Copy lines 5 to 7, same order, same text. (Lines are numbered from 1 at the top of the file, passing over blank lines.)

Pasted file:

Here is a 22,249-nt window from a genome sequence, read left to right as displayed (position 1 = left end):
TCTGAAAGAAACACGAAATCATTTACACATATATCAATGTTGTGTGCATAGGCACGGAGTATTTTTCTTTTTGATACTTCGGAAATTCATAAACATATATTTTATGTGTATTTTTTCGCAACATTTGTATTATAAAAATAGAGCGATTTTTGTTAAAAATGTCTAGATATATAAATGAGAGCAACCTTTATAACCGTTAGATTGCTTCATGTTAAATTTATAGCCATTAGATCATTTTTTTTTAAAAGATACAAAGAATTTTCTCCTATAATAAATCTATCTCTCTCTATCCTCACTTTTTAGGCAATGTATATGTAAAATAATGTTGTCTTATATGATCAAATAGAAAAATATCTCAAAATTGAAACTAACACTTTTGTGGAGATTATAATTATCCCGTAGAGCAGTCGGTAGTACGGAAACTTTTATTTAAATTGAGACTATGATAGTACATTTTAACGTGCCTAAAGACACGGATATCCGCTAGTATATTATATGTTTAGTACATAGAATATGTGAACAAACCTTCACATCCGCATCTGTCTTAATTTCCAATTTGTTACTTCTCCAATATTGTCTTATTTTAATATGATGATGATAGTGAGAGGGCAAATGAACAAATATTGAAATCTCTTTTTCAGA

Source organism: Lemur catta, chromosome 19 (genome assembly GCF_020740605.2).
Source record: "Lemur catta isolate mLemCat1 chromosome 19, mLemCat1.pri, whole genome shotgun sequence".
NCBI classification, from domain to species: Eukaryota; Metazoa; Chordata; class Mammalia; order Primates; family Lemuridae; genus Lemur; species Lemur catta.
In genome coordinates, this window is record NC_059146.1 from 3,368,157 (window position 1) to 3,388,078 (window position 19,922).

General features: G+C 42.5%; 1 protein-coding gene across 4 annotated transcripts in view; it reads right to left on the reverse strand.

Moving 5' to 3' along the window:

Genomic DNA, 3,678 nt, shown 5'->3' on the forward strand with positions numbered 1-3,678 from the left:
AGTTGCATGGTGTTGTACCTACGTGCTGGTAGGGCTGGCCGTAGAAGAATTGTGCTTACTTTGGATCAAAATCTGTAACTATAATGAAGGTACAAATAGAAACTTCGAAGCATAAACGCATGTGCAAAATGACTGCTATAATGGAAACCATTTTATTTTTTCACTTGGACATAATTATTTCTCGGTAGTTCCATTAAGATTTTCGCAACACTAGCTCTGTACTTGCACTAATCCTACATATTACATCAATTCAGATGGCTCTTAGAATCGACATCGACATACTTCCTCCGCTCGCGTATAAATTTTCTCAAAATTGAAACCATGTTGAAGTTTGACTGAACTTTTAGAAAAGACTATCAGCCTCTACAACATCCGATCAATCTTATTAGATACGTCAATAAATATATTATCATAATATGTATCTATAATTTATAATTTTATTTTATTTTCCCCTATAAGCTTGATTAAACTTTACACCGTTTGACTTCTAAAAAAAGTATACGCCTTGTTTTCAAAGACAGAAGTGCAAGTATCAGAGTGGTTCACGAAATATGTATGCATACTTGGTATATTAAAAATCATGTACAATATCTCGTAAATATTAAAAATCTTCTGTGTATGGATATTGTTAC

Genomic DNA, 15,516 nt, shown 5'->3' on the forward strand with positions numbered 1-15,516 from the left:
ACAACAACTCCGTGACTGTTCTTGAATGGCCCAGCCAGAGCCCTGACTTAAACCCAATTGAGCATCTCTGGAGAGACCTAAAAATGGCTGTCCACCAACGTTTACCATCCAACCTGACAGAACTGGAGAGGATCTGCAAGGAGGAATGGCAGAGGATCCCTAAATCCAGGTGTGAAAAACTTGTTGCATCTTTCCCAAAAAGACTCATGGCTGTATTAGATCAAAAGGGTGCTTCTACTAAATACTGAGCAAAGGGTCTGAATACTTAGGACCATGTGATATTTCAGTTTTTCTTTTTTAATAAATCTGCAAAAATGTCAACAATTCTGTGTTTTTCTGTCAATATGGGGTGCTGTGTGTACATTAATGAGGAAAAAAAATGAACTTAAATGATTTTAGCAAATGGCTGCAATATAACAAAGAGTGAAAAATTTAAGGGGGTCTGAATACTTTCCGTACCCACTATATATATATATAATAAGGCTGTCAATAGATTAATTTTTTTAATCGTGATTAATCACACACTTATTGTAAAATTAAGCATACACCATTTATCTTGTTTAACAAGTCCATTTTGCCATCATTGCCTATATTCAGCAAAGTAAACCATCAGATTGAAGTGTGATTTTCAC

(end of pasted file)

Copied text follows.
NCBI classification, from domain to species: Eukaryota; Metazoa; Chordata; class Mammalia; order Primates; family Lemuridae; genus Lemur; species Lemur catta.
In genome coordinates, this window is record NC_059146.1 from 3,368,157 (window position 1) to 3,388,078 (window position 19,922).

General features: G+C 42.5%; 1 protein-coding gene across 4 annotated transcripts in view; it reads right to left on the reverse strand.